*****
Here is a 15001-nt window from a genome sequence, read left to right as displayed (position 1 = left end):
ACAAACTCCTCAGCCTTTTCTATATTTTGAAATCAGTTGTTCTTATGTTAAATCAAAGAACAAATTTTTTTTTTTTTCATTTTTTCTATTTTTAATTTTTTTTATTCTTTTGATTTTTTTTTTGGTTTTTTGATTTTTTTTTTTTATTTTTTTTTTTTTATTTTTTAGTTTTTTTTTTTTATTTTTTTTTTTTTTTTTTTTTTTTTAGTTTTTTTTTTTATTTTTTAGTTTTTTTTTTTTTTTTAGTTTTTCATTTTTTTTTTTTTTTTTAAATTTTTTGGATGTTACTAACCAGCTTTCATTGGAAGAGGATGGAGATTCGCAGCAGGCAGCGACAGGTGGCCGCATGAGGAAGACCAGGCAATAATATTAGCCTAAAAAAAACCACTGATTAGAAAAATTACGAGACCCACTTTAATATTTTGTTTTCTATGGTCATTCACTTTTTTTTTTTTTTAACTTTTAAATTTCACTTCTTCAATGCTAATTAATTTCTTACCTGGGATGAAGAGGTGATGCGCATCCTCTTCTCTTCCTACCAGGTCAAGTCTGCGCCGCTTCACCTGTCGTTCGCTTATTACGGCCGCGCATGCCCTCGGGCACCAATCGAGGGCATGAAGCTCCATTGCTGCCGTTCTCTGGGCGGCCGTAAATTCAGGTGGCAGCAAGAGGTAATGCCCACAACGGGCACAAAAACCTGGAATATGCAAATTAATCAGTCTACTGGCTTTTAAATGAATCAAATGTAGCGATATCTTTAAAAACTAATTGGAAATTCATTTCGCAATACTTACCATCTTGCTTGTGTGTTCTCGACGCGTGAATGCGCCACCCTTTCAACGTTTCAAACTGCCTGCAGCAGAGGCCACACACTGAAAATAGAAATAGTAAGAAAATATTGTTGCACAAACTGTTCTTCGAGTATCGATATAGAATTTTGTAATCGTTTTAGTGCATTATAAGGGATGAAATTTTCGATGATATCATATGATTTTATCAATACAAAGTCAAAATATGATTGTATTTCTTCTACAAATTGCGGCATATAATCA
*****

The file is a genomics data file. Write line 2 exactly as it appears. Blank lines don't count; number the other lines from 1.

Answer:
ACAAACTCCTCAGCCTTTTCTATATTTTGAAATCAGTTGTTCTTATGTTAAATCAAAGAACAAATTTTTTTTTTTTTCATTTTTTCTATTTTTAATTTTTTTTATTCTTTTGATTTTTTTTTTGGTTTTTTGATTTTTTTTTTTTATTTTTTTTTTTTTATTTTTTAGTTTTTTTTTTTTATTTTTTTTTTTTTTTTTTTTTTTTTAGTTTTTTTTTTTATTTTTTAGTTTTTTTTTTTTTTTTAGTTTTTCATTTTTTTTTTTTTTTTTAAATTTTTTGGATGTTACTAACCAGCTTTCATTGGAAGAGGATGGAGATTCGCAGCAGGCAGCGACAGGTGGCCGCATGAGGAAGACCAGGCAATAATATTAGCCTAAAAAAAACCACTGATTAGAAAAATTACGAGACCCACTTTAATATTTTGTTTTCTATGGTCATTCACTTTTTTTTTTTTTTAACTTTTAAATTTCACTTCTTCAATGCTAATTAATTTCTTACCTGGGATGAAGAGGTGATGCGCATCCTCTTCTCTTCCTACCAGGTCAAGTCTGCGCCGCTTCACCTGTCGTTCGCTTATTACGGCCGCGCATGCCCTCGGGCACCAATCGAGGGCATGAAGCTCCATTGCTGCCGTTCTCTGGGCGGCCGTAAATTCAGGTGGCAGCAAGAGGTAATGCCCACAACGGGCACAAAAACCTGGAATATGCAAATTAATCAGTCTACTGGCTTTTAAATGAATCAAATGTAGCGATATCTTTAAAAACTAATTGGAAATTCATTTCGCAATACTTACCATCTTGCTTGTGTGTTCTCGACGCGTGAATGCGCCACCCTTTCAACGTTTCAAACTGCCTGCAGCAGAGGCCACACACTGAAAATAGAAATAGTAAGAAAATATTGTTGCACAAACTGTTCTTCGAGTATCGATATAGAATTTTGTAATCGTTTTAGTGCATTATAAGGGATGAAATTTTCGATGATATCATATGATTTTATCAATACAAAGTCAAAATATGATTGTATTTCTTCTACAAATTGCGGCATATAATCA